That account belongs to a stranger whose valid credit card information, email address, phone number and other personal details were all accessible to the tipster and her husband – apparently all because the stranger had previously owned the husband’s phone number.

When SC Media contacted Airbnb last Friday regarding the complaint, a spokesperson said the company would address the issue and on Tuesday followed up with a statement: “We’ve developed a resolution for the reported issue involving recycled phone numbers and new account sign ups, which fortunately only affected a very small number of our users. We are constantly evaluating and improving our protections and are committed to strengthening the security controls of our platform.”

But the tipster disagreed and said the problem was not resolved. She said she determined this not by logging into the stranger’s account again, but by attempting to sign up for a new Airbnb account using her own phone number (not her husband’s), even though she already had an account registered with that number. Instead of creating a new account, she was logged in to her own previously existing account, she told SC Media.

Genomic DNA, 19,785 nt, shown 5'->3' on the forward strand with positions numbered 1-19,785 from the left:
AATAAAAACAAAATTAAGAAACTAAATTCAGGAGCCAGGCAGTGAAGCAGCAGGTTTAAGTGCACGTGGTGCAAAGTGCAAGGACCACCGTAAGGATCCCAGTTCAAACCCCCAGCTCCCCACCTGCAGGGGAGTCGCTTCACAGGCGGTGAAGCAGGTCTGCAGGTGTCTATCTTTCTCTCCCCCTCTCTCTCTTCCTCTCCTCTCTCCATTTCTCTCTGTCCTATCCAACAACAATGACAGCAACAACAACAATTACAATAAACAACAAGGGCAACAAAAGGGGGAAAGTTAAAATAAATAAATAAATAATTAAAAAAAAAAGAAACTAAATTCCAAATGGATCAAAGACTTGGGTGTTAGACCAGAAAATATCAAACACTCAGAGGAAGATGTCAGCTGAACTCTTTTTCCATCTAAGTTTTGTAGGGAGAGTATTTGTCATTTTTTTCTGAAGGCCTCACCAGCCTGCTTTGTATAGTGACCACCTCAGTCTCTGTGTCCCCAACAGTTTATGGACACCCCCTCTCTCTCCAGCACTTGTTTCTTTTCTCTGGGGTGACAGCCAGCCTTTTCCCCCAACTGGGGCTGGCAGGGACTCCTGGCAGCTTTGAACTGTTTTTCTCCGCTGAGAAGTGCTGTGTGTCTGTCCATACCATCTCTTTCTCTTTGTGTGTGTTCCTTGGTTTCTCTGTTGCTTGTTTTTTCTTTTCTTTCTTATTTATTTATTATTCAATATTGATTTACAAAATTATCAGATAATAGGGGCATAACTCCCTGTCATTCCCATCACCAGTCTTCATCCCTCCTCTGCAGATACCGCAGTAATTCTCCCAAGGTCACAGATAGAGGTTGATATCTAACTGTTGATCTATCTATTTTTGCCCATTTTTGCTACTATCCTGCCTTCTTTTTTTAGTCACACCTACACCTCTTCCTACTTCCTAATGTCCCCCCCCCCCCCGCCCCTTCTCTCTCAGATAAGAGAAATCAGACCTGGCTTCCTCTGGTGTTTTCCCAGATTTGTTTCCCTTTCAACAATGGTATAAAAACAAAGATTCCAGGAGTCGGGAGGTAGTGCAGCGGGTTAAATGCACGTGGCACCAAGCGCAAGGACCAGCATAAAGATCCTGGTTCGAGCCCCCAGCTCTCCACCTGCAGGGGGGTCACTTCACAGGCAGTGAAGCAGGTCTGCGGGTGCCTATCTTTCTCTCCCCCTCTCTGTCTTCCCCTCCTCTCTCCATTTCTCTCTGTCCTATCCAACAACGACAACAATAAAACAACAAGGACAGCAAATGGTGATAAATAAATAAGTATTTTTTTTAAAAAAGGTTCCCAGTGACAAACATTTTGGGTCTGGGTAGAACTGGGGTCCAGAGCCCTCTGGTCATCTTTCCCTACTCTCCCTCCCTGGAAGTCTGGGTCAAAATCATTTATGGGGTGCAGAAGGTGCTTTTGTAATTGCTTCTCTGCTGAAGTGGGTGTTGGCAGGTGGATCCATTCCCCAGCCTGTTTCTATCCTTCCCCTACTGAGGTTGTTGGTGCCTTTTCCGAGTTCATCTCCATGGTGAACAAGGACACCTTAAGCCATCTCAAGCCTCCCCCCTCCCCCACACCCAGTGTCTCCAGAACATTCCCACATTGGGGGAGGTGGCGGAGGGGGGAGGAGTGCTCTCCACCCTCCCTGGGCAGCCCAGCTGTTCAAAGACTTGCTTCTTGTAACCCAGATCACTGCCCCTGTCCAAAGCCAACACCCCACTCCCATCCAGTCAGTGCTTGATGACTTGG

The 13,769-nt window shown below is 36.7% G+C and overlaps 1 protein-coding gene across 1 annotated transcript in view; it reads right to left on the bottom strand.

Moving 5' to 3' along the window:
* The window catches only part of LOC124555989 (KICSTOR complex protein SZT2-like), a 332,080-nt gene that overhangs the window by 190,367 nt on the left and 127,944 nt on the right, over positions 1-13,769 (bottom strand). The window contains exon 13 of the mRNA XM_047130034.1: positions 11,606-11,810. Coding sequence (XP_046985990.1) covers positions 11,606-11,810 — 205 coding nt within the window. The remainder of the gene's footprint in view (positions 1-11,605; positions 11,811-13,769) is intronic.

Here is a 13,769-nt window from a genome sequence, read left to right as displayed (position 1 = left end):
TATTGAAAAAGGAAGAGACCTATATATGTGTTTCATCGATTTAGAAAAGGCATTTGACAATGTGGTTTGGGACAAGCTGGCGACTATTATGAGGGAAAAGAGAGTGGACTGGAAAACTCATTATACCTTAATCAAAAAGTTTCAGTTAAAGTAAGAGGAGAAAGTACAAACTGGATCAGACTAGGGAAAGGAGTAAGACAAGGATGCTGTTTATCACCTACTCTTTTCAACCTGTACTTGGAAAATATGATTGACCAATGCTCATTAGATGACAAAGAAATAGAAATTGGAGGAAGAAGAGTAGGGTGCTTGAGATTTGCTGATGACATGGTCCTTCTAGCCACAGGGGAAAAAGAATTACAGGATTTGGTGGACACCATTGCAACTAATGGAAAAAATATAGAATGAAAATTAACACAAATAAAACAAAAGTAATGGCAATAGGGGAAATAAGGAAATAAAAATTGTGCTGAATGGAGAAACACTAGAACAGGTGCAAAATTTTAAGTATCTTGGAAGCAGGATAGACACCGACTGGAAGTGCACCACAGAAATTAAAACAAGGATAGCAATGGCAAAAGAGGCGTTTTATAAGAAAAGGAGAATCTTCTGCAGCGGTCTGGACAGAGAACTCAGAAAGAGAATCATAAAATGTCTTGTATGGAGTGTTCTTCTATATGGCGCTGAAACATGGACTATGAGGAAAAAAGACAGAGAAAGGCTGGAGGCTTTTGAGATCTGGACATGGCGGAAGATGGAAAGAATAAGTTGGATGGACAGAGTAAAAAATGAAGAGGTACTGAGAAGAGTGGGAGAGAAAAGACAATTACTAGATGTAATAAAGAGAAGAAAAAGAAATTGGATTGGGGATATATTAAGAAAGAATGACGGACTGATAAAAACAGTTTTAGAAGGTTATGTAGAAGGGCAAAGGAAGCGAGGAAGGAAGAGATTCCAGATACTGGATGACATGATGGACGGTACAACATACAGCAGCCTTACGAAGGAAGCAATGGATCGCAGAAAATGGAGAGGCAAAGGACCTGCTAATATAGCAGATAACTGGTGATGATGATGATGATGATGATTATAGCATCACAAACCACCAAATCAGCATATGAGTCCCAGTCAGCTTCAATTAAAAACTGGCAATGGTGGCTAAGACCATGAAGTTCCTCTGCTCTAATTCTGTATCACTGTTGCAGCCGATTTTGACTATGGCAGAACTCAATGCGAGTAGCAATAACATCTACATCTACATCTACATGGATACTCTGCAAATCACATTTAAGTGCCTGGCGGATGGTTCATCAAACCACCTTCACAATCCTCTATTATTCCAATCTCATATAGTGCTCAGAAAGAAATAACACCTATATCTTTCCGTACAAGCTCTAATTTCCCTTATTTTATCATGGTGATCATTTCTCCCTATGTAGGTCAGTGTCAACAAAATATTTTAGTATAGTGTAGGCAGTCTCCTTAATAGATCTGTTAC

Moreover, she said she never received any alerts from Airbnb notifying her of this anomalous account login activity – and therefore concluded that the stranger whose account was accidentally hijacked probably never did either. 

The tipster sent SC Media numerous screenshots of the Airbnb website as evidence of this accidental account takeover as well as images of her chat activity with Airbnb online support. At one point, the support team member tells the tipster that the only way for the husband to create his own account is to register with a different phone number, apparently because his own number was still associated with the stranger’s account.

As it turns out, websites and apps have experienced this commonplace problem for years.

Marc Rogers, executive director of cybersecurity at Okta. (Kimberly White/Getty Images for TechCrunch)

“Phone numbers are recycled more frequently than before, especially with the explosion of new devices that require SIM cards,” Rogers explained.